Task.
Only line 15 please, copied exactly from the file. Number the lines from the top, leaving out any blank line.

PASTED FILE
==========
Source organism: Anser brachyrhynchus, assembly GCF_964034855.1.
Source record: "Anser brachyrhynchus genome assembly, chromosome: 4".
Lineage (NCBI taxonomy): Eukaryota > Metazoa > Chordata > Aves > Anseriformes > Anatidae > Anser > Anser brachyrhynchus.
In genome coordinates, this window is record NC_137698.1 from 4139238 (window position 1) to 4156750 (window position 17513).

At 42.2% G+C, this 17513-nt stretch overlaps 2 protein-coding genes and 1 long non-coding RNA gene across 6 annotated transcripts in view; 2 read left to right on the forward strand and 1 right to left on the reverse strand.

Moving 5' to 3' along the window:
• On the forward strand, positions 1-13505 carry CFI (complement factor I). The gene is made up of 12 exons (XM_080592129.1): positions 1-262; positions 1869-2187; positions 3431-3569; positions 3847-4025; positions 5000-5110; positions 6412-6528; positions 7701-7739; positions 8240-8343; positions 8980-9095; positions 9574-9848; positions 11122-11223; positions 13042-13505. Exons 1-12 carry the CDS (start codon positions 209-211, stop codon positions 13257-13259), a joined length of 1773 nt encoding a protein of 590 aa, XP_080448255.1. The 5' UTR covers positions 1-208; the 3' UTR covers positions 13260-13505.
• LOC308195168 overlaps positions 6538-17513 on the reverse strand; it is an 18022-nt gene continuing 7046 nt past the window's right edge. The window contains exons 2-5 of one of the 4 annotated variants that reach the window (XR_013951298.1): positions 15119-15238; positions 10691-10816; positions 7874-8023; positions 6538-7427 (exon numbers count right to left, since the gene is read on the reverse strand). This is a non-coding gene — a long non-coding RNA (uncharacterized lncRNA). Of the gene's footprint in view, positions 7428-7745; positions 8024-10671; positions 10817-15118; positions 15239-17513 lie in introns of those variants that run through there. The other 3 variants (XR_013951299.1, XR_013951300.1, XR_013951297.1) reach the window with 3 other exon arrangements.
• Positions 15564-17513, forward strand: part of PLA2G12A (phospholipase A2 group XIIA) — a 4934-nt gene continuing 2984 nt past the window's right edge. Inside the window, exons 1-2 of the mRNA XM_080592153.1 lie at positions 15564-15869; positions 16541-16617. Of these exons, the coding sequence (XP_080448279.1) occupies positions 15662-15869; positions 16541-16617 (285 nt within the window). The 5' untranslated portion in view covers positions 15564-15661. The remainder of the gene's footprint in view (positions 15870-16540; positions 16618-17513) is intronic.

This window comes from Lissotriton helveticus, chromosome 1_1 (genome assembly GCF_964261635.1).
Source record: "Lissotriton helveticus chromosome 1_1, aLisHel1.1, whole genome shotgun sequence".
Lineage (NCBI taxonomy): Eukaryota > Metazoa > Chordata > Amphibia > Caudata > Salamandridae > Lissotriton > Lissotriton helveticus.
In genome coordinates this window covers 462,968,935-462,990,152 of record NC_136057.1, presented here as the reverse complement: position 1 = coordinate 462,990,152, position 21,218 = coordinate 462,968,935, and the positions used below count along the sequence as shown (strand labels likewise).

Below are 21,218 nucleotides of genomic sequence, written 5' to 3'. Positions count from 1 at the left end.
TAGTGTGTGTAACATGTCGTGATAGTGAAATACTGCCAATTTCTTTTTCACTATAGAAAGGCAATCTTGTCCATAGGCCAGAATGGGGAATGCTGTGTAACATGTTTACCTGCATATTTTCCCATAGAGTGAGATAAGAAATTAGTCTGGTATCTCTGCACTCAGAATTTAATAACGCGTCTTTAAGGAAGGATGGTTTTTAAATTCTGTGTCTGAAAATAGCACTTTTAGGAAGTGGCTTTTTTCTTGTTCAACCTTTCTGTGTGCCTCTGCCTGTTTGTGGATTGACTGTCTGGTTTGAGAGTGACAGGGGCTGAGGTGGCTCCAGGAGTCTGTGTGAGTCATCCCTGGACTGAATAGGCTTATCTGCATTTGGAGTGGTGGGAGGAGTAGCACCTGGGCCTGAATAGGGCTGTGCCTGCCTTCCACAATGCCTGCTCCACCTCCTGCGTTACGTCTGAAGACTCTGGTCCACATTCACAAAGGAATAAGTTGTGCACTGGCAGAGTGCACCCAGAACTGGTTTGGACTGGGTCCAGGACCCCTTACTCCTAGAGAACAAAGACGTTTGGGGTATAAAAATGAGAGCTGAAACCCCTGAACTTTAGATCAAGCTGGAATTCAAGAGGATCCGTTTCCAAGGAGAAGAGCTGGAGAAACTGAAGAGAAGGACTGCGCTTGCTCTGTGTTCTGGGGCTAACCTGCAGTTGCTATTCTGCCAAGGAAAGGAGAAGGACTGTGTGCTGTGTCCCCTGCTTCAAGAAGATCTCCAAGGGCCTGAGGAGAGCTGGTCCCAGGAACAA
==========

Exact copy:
TAGTGTGTGTAACATGTCGTGATAGTGAAATACTGCCAATTTCTTTTTCACTATAGAAAGGCAATCTTGTCCATAGGCCAGAATGGGGAATGCTGTGTAACATGTTTACCTGCATATTTTCCCATAGAGTGAGATAAGAAATTAGTCTGGTATCTCTGCACTCAGAATTTAATAACGCGTCTTTAAGGAAGGATGGTTTTTAAATTCTGTGTCTGAAAATAGCACTTTTAGGAAGTGGCTTTTTTCTTGTTCAACCTTTCTGTGTGCCTCTGCCTGTTTGTGGATTGACTGTCTGGTTTGAGAGTGACAGGGGCTGAGGTGGCTCCAGGAGTCTGTGTGAGTCATCCCTGGACTGAATAGGCTTATCTGCATTTGGAGTGGTGGGAGGAGTAGCACCTGGGCCTGAATAGGGCTGTGCCTGCCTTCCACAATGCCTGCTCCACCTCCTGCGTTACGTCTGAAGACTCTGGTCCACATTCACAAAGGAATAAGTTGTGCACTGGCAGAGTGCACCCAGAACTGGTTTGGACTGGGTCCAGGACCCCTTACTCCTAGAGAACAAAGACGTTTGGGGTATAAAAATGAGAGCTGAAACCCCTGAACTTTAGATCAAGCTGGAATTCAAGAGGATCCGTTTCCAAGGAGAAGAGCTGGAGAAACTGAAGAGAAGGACTGCGCTTGCTCTGTGTTCTGGGGCTAACCTGCAGTTGCTATTCTGCCAAGGAAAGGAGAAGGACTGTGTGCTGTGTCCCCTGCTTCAAGAAGATCTCCAAGGGCCTGAGGAGAGCTGGTCCCAGGAACAA